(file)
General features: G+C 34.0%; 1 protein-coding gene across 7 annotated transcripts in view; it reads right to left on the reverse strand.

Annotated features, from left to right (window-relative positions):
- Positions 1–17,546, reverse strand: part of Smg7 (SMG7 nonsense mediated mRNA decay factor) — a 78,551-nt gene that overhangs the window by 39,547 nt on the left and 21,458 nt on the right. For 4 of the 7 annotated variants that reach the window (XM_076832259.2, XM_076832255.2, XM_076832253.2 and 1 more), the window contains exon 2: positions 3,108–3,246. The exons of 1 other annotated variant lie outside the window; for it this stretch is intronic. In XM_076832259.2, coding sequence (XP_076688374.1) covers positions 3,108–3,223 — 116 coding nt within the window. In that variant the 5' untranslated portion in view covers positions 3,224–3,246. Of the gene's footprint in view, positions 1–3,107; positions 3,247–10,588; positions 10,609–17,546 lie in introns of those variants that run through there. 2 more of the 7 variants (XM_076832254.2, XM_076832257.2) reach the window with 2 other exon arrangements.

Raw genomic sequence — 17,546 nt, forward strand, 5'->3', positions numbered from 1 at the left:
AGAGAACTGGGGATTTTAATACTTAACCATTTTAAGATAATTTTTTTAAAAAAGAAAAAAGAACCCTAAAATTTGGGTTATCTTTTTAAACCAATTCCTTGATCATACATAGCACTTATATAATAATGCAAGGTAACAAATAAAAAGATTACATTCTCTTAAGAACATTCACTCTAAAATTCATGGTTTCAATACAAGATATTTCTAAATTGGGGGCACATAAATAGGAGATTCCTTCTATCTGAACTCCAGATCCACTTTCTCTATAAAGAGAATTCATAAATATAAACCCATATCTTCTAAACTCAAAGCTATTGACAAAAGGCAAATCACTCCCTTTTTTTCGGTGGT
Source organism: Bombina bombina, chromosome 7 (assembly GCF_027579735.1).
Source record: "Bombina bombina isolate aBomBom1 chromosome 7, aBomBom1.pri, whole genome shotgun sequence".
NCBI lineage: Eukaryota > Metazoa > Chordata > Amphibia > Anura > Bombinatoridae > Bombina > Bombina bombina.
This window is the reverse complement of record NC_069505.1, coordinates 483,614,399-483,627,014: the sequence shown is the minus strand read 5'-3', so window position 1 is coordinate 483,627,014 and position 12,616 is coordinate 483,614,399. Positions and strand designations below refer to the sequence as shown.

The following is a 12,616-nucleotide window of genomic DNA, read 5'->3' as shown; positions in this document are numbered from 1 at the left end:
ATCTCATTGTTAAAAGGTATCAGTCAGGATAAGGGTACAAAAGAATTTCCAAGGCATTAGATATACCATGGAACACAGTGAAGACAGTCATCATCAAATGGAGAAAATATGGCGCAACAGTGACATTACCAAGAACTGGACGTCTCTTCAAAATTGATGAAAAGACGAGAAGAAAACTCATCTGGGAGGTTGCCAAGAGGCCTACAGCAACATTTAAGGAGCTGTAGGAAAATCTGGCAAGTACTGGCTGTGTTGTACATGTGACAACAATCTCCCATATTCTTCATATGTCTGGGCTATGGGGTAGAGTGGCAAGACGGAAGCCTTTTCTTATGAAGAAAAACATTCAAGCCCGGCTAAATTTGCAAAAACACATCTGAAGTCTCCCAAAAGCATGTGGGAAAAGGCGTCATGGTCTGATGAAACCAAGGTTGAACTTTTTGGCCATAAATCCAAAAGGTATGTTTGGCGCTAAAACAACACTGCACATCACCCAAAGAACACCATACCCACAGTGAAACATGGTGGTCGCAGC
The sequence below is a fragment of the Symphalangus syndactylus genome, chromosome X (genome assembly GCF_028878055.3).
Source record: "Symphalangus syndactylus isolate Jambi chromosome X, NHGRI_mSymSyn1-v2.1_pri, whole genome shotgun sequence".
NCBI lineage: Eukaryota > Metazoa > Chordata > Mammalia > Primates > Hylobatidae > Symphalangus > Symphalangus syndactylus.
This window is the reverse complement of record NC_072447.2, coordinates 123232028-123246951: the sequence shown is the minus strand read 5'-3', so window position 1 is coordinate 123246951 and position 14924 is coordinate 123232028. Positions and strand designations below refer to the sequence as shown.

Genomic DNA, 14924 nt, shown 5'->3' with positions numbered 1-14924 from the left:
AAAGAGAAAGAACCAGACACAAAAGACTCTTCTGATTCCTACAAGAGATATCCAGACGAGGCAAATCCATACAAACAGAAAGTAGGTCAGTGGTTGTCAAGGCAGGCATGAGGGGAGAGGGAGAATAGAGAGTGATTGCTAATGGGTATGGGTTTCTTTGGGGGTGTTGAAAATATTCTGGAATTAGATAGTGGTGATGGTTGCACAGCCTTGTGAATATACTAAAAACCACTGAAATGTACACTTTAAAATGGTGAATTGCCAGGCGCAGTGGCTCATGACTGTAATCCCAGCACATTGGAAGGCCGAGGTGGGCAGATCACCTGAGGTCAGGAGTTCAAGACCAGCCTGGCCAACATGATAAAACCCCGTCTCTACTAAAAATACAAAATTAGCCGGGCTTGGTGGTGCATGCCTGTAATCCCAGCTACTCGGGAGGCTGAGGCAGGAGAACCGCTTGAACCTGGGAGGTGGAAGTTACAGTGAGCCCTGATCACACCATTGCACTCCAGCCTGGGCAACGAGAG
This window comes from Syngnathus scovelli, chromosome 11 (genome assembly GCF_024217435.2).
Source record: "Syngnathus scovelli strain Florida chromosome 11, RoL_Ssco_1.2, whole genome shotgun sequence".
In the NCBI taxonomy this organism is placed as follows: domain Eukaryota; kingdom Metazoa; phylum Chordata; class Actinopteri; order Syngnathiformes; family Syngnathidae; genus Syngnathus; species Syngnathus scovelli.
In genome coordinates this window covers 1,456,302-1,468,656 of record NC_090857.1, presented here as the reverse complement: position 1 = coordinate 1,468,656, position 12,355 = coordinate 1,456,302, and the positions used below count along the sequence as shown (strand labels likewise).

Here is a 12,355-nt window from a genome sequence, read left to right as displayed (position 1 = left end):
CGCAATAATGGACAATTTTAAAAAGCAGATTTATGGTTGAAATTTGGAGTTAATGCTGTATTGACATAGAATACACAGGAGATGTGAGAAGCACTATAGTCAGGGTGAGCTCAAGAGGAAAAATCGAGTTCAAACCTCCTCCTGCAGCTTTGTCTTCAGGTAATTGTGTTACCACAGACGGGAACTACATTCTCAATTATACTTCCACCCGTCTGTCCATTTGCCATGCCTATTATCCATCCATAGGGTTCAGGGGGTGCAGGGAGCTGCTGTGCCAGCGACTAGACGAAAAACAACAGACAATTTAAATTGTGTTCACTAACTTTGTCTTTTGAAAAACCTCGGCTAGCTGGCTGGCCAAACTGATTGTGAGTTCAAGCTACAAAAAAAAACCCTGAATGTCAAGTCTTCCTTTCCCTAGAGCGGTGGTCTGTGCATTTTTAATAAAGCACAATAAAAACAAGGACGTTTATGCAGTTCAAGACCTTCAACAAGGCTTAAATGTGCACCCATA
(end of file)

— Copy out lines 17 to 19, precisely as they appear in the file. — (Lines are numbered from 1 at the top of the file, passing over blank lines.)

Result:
AAAGAGAAAGAACCAGACACAAAAGACTCTTCTGATTCCTACAAGAGATATCCAGACGAGGCAAATCCATACAAACAGAAAGTAGGTCAGTGGTTGTCAAGGCAGGCATGAGGGGAGAGGGAGAATAGAGAGTGATTGCTAATGGGTATGGGTTTCTTTGGGGGTGTTGAAAATATTCTGGAATTAGATAGTGGTGATGGTTGCACAGCCTTGTGAATATACTAAAAACCACTGAAATGTACACTTTAAAATGGTGAATTGCCAGGCGCAGTGGCTCATGACTGTAATCCCAGCACATTGGAAGGCCGAGGTGGGCAGATCACCTGAGGTCAGGAGTTCAAGACCAGCCTGGCCAACATGATAAAACCCCGTCTCTACTAAAAATACAAAATTAGCCGGGCTTGGTGGTGCATGCCTGTAATCCCAGCTACTCGGGAGGCTGAGGCAGGAGAACCGCTTGAACCTGGGAGGTGGAAGTTACAGTGAGCCCTGATCACACCATTGCACTCCAGCCTGGGCAACGAGAG
This window comes from Syngnathus scovelli, chromosome 11 (genome assembly GCF_024217435.2).
Source record: "Syngnathus scovelli strain Florida chromosome 11, RoL_Ssco_1.2, whole genome shotgun sequence".